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The contributions of child and caregiver to referential and expressive language

Published online by Cambridge University Press:  28 November 2008

Beverly A. Goldfield*
Affiliation:
Harvard University
*
Beverly A. Goldfield, Department of Psychology, Harvard University, William James Hall, 33 Kirkland Street, Cambridge, MA 02138

Abstract

Twelve infants were observed longitudinally to examine the relationship of children's object play and social behavior and maternal object and social-centered talk to referential and expressive language. Measures of child behavior and maternal language were coded from play sessions videotaped in the home at 12, 15, and 18 months of age; mothers recorded their babies' first 50 words. Most children acquired a balanced distribution of object labels and social-centered words and phrases; a few children evidenced a more extreme “style.” More object labels were acquired by children who more often used a toy to engage mother and who had mothers who more often talked about toys. More social-centered speech was associated with children's nontoy-mediated social attention and more maternal behavior-focused speech.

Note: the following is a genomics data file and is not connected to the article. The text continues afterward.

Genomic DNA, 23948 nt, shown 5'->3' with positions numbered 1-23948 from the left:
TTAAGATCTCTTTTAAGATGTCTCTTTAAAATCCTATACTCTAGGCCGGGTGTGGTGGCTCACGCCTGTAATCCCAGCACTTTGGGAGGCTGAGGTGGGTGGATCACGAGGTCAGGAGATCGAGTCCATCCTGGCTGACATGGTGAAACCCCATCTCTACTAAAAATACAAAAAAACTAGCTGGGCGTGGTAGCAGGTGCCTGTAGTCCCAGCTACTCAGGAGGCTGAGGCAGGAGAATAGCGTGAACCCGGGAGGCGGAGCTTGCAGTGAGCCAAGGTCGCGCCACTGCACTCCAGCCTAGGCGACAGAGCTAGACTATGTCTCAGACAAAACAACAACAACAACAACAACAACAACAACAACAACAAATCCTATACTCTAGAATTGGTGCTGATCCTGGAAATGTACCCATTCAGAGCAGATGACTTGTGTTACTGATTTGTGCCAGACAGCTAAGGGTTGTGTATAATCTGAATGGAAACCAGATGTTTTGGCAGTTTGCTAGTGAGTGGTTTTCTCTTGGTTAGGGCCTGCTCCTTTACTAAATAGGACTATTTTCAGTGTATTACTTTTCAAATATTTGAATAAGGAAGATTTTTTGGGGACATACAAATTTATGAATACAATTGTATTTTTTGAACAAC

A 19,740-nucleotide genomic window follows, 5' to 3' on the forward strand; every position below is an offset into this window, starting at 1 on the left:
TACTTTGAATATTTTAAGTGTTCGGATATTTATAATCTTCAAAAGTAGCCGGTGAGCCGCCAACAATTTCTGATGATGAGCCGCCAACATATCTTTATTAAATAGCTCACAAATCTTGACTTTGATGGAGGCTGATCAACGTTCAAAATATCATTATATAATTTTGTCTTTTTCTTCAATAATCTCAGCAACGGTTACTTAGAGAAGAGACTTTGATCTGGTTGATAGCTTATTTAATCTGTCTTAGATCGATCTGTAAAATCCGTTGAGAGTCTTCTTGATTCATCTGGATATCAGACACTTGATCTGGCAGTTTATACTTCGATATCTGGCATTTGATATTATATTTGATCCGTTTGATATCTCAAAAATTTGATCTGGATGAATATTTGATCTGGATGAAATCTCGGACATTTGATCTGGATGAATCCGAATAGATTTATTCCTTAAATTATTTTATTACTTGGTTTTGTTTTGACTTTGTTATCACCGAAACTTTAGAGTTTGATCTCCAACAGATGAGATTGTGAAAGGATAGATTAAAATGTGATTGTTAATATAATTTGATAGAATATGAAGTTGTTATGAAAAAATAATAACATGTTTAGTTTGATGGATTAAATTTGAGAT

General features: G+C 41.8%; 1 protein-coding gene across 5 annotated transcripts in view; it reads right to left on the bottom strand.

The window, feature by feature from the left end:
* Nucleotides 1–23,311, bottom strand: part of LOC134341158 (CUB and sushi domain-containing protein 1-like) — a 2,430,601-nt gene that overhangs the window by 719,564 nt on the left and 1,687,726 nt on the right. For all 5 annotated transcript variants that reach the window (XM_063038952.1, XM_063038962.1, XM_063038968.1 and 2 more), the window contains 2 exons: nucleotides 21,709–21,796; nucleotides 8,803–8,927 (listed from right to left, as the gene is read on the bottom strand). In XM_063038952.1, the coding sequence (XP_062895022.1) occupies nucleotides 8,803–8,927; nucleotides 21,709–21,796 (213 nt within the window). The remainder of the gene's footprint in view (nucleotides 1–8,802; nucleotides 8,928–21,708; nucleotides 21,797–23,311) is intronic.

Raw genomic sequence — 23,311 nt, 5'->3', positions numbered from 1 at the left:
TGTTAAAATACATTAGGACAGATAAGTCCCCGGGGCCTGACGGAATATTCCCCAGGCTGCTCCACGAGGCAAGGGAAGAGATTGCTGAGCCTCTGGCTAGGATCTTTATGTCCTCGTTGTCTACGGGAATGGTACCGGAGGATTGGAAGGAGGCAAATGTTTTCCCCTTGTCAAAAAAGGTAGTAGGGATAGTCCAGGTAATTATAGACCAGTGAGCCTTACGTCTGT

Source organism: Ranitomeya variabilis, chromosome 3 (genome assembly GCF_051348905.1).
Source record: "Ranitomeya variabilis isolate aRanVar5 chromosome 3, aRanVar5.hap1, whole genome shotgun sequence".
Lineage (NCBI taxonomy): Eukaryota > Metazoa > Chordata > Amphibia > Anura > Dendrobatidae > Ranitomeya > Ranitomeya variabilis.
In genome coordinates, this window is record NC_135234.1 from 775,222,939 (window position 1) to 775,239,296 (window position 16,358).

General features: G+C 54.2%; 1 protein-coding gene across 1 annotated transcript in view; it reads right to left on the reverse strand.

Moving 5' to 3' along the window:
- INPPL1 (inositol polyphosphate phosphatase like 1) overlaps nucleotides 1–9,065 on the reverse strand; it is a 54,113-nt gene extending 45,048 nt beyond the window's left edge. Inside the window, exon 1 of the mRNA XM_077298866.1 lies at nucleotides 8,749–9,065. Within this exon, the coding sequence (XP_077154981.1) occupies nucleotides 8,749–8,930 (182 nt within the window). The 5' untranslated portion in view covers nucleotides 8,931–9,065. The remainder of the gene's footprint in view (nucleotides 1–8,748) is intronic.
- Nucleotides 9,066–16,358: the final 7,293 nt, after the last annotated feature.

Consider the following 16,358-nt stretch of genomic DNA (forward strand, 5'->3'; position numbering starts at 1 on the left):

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Articles
Copyright
Copyright © Cambridge University Press 1987

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